This is no time to curse the darkness, we need to get to work
The die is cast; the UK is set to leave the EU. There are many uncertainties and one of them is what all of this means for human rights.
During the campaign we witnessed the discourse and debate descend to divisive depths, we saw it marked by xenophobic rhetoric which appealed to the lowest common denominator.
Now, though, we must mark a new page and pull back from that divisive rhetoric and ensure that people, regardless of their heritage, who have happily called the UK home, feel safe, secure and that they belong.
Whatever course we are now embarking on, there needs to be a line drawn. We must recalibrate. There urgently needs to be a deep intake of breath and reappraisal before any more damage is done to our society by misrepresenting facts and scapegoating vulnerable groups – particularly in relation to immigration.
I was alarmed by the increasingly negative way in which some in the campaign presented their arguments – not merely arguing against immigration, but deliberately demonising migrants and stirring hostility against them.
Falling as this referendum did, in Refugee week, it was deeply sad to hear the rhetoric focused on scare stories, myths and outright lies, overlooking the myriad cultural, social, literary, sporting, political, scientific, musical, gastronomical and altruistic contributions made to the people of the UK everyday by migrants in every community. It’s not only about cataloguing contributions though - trading actual people away, and dehumanising others to make a political point is simply wrong. It’s to the shame of our politics, press and public.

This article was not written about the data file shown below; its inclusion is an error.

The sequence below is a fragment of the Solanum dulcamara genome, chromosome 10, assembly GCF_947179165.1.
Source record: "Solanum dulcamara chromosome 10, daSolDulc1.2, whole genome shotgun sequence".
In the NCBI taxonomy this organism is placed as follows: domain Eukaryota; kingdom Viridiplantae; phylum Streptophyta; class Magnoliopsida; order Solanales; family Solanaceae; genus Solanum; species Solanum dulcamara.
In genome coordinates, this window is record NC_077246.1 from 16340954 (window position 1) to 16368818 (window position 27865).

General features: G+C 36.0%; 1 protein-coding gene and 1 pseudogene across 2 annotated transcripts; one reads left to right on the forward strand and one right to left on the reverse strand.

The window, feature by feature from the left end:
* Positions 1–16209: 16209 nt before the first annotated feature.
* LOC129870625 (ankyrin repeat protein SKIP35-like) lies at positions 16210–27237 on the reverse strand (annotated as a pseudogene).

Whatever is to come next, we urgently need a renewed commitment to responsible politics and political commentary.
We also need a renewed focus on our shared humanity. People are understandably concerned about what all this means for their rights, and the government is duty-bound to reassure people of its commitment to protecting human rights.
The upcoming negotiations are an opportunity to make human rights central, as a unifying force. The UK government should be looking to preserve the strong rights protections that originated in EU law – particularly in areas such as equality, privacy and worker’s rights.
On Wednesday from Nairobi to New York Amnesty joined thousands of people around the world pledging to recognise how much more we all have in common than what divides us.
Standing in Trafalgar Square just days ago celebrating the life of Jo Cox it was clear to me, that when people come together even in the face of despair, there is power. Instead of a focus on divisions and difference, we should focus on what unites us as we embark on a new post-referendum chapter. I call on everyone to make that commitment with us now, across the United Kingdom. At Amnesty our core principle is that we believe it’s better to light a candle than to curse the darkness.
This is no time for cursing, it is time to get to work, together.
Our blogs are written by Amnesty International staff, volunteers and other interested individuals, to encourage debate around human rights issues. They do not necessarily represent the views of Amnesty International.